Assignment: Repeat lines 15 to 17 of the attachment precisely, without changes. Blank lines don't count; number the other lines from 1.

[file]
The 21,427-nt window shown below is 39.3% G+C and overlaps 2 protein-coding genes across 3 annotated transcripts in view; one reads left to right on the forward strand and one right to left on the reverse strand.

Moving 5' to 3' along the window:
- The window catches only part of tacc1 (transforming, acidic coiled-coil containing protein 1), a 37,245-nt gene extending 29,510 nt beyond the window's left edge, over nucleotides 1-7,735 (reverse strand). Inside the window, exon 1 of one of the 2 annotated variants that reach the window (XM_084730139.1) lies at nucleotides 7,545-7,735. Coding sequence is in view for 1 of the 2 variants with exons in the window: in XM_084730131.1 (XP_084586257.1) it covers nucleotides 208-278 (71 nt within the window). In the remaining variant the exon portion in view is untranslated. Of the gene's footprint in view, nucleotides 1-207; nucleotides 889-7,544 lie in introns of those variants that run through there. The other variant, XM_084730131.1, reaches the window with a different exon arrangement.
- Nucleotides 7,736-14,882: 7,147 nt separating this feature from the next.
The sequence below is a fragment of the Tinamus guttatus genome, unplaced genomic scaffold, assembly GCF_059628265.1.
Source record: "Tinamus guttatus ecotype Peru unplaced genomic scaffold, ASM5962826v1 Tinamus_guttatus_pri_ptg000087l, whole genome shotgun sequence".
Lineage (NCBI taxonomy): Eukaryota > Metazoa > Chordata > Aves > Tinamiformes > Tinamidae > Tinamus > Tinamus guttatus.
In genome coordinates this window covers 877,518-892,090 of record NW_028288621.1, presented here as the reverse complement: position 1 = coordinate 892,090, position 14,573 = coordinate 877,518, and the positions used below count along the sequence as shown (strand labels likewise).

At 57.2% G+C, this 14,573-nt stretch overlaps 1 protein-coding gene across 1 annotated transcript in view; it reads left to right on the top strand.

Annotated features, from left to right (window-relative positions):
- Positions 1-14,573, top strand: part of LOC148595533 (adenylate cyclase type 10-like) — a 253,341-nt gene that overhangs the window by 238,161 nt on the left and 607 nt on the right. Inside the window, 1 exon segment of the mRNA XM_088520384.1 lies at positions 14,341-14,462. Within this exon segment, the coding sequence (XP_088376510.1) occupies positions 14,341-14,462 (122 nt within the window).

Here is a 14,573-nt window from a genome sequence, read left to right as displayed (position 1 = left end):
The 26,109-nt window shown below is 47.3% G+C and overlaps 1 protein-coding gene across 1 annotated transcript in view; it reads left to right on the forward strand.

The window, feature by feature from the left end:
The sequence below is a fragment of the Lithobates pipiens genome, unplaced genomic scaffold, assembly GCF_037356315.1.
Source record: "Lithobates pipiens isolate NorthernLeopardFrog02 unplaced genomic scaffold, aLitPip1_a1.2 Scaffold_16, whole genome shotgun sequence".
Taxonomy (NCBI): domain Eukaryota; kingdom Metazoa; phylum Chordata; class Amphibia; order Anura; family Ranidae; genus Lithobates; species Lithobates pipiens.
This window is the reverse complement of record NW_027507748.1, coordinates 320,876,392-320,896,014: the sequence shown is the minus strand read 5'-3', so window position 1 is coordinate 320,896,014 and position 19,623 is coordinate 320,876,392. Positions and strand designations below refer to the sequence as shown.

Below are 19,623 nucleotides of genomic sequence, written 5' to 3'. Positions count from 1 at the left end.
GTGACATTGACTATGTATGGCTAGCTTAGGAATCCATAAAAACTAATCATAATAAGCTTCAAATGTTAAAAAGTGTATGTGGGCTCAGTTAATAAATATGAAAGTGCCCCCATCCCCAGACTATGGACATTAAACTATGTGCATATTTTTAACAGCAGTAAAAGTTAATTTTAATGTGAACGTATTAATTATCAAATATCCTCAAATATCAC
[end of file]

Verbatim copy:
The sequence below is a fragment of the Lithobates pipiens genome, unplaced genomic scaffold, assembly GCF_037356315.1.
Source record: "Lithobates pipiens isolate NorthernLeopardFrog02 unplaced genomic scaffold, aLitPip1_a1.2 Scaffold_16, whole genome shotgun sequence".
Taxonomy (NCBI): domain Eukaryota; kingdom Metazoa; phylum Chordata; class Amphibia; order Anura; family Ranidae; genus Lithobates; species Lithobates pipiens.